Top prospect Vitali Kravtsov made the decision to utilize his European Assignment clause, opting to return to Trakor Chelyabinsk of the KHL rather than remaining with the AHL Hartford Wolf Pack. The decision has ignited a firestorm of opinions and takes on Kravtsov, the Rangers, and rebuilding philosophies. There are a lot of assertions flying around that are, shall we say, less than fully informed. A lot of people seem to believe there are very simple explanations for what is truly an esoteric situation.
While the Rangers’ roster makeup is a complicated mess with many points of contention, it’s hard to make a convincing argument that Kravtsov particularly made a preseason case for starting the season in the NHL. Though he wasn’t actively hurting the team with his play, he did struggle to consistently create offense and the tactical nuances did seem to overwhelm him at time. He is far from the first 19-year-old to not make an NHL team out of training camp; particularly one who just came over from Europe.
The real eyebrow raises began when Kravtsov had a turbulent beginning to his stint in Hartford. After a difficult opening game against the Charlotte Checkers, Kravtsov was healthy scratched the very next game. He struggled in various ways over the following few games and was benched once or twice for particularly gruesome misplays. A turnover like this one just can’t happen in the middle of the defensive zone.
Also concerning was that Kravtsov was not driving offense. He displayed individual moments where he reminded everyone of just how talented he is, but the overall product was absent. He had just one assist and two shots on goal in five games. As the above clip might indicate, Kravtsov evidently struggling with the smaller North American ice surface and the limited time and space with which to navigate.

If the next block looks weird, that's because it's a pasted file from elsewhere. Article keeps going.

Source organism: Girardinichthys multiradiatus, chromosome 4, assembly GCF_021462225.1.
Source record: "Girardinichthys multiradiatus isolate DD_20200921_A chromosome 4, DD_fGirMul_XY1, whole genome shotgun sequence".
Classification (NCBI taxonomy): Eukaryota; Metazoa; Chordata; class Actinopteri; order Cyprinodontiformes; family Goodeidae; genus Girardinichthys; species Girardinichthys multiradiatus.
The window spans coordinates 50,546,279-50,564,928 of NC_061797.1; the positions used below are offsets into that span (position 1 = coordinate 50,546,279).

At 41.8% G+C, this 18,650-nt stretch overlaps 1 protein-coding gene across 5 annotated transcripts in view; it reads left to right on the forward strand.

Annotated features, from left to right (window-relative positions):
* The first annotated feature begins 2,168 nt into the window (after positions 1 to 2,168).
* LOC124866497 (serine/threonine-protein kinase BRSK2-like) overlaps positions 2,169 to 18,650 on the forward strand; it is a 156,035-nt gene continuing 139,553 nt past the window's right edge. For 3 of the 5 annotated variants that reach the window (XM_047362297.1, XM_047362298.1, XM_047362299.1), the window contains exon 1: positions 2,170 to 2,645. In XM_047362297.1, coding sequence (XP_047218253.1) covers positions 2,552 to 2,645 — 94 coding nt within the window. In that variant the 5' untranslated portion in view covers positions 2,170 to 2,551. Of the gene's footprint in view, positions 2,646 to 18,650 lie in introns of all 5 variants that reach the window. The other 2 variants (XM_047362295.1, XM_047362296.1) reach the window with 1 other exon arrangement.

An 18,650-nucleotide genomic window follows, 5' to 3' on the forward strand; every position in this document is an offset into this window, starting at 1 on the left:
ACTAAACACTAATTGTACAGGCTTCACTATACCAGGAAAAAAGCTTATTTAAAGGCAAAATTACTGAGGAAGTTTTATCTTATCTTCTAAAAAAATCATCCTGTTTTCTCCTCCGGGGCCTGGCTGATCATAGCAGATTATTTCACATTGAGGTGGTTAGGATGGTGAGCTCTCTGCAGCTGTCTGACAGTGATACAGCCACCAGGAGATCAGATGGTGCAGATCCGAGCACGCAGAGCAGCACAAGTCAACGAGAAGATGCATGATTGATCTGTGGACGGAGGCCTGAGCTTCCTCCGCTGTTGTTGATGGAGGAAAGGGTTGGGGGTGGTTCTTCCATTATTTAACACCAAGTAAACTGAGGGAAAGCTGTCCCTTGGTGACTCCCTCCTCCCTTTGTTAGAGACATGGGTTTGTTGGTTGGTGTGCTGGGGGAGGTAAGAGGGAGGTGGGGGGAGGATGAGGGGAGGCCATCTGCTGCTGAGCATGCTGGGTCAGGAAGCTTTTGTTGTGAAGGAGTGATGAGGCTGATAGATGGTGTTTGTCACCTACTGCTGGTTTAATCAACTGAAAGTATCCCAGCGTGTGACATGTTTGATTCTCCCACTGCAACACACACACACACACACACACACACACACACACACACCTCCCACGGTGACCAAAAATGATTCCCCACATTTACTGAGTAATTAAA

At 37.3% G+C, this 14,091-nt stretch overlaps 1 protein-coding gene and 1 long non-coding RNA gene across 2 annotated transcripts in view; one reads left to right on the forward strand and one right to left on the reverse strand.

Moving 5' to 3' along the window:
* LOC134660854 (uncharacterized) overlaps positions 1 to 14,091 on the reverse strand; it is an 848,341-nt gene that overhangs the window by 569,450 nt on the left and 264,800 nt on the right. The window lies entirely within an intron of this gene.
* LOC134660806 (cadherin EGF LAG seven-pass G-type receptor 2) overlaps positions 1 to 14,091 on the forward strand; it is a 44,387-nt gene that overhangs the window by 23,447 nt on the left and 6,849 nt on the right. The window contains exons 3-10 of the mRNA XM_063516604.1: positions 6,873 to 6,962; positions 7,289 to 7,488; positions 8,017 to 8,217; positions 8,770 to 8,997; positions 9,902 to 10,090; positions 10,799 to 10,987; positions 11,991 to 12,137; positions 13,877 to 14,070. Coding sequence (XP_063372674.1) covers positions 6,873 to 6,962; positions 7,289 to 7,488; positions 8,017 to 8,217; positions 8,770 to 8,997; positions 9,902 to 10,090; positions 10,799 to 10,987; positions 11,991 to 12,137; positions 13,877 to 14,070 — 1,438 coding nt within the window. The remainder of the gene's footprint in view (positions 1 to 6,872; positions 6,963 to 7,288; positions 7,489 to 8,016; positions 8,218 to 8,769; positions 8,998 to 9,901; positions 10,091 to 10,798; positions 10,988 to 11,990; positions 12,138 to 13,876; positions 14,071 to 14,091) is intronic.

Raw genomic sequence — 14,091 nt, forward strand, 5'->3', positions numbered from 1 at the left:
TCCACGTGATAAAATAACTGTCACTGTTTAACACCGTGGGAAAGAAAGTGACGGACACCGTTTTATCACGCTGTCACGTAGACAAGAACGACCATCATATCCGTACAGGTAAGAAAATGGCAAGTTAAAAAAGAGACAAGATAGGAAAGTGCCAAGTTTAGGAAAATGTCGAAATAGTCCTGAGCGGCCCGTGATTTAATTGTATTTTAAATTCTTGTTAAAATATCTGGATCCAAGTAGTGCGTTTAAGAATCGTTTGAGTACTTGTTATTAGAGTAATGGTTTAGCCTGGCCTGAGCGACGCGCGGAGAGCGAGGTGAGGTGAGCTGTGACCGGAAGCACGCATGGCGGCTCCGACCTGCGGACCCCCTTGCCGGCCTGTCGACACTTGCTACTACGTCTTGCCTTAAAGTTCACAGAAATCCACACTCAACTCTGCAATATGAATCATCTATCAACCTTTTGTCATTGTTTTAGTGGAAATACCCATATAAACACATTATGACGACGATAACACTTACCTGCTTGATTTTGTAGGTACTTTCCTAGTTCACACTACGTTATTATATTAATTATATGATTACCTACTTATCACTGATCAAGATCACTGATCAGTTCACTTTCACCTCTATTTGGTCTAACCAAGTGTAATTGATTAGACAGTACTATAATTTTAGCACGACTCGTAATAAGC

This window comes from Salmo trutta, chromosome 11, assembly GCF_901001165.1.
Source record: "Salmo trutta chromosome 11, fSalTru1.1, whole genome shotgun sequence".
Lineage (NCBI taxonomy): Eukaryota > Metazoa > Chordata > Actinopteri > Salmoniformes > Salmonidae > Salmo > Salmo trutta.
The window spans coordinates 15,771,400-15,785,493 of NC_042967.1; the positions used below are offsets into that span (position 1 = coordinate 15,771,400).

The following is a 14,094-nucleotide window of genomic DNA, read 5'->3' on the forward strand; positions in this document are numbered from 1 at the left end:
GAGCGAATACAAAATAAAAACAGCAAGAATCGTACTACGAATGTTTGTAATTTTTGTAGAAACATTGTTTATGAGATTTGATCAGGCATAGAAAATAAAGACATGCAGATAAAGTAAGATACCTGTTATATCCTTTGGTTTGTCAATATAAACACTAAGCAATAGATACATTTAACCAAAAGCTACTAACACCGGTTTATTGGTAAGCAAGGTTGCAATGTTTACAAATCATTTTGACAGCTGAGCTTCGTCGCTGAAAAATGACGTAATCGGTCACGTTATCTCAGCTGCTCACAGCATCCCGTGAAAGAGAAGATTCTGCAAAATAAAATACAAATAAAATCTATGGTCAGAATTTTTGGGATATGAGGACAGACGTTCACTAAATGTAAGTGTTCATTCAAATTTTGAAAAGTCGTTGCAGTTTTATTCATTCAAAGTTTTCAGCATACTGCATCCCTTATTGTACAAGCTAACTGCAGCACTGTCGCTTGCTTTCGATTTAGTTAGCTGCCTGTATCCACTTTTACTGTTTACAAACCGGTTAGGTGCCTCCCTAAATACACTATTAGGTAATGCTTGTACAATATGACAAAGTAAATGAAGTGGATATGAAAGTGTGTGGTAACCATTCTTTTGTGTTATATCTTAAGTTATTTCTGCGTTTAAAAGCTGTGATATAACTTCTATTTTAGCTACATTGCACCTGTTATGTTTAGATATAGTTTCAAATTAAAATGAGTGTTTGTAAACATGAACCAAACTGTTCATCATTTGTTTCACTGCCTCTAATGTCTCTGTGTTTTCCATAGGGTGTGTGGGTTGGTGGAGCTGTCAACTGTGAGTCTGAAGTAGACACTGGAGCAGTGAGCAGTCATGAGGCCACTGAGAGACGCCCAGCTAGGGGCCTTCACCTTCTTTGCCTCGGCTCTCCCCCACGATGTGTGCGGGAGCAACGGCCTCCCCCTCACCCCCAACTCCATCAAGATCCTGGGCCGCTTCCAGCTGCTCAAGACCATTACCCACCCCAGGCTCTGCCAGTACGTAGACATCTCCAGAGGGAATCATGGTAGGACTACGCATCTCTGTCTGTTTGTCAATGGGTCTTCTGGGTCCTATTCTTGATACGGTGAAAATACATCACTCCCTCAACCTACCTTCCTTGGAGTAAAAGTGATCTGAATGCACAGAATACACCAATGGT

It wasn’t all bad, though. Another cause for Kravtsov’s limited production is likely that the coaching staff wanted him to focus on the defensive and tactical side of the game. He has enough skill that the offense was always going to come, but it was the things away from the puck that he needed to really work on. Though he made plenty of errors, he absolutely did work hard. Here are a few examples from his final game against the Binghamton Devils (#91 in blue).
Let’s quash any accusations that he was playing lazily. While Kravtsov did draw the ire of the coaching staff at times, it was for poor decisions and reads; not a lack of hustle.
Kravtsov’s decision return to Russia is a big one and has many different layers of context. His decision to do so doesn’t make him a quitter or a character concern. Let’s first understand his situation. He is a 19-year-old who took a massive pay cut to move halfway across the world where he knows almost nobody and barely speaks the language. Those would be extremely difficult circumstances for most people. Once it became clear that his stay in Hartford would not be temporary, it’s completely rational to want to return home for this season. And while the Rangers would have preferred that he stay, they seem very understanding and supportive of his decision.
Still, Kravtsov does seem to hold some resentment over the experience. In an interview with Russian media company Sports Express, Kravtsov voices a few gripes. He seems upset that the Rangers accused him of not working hard enough after his pulse on the exercise bike did not reach 180 beats-per-minute. There’s some hint of irritation at how a defenseman (Brendan Smith) is playing the wing on the third line and how that line is used for checking rather than skill. He feels the need to return to Chelyabinsk in order to play a style he is more familiar with and return to feeling confident about his play.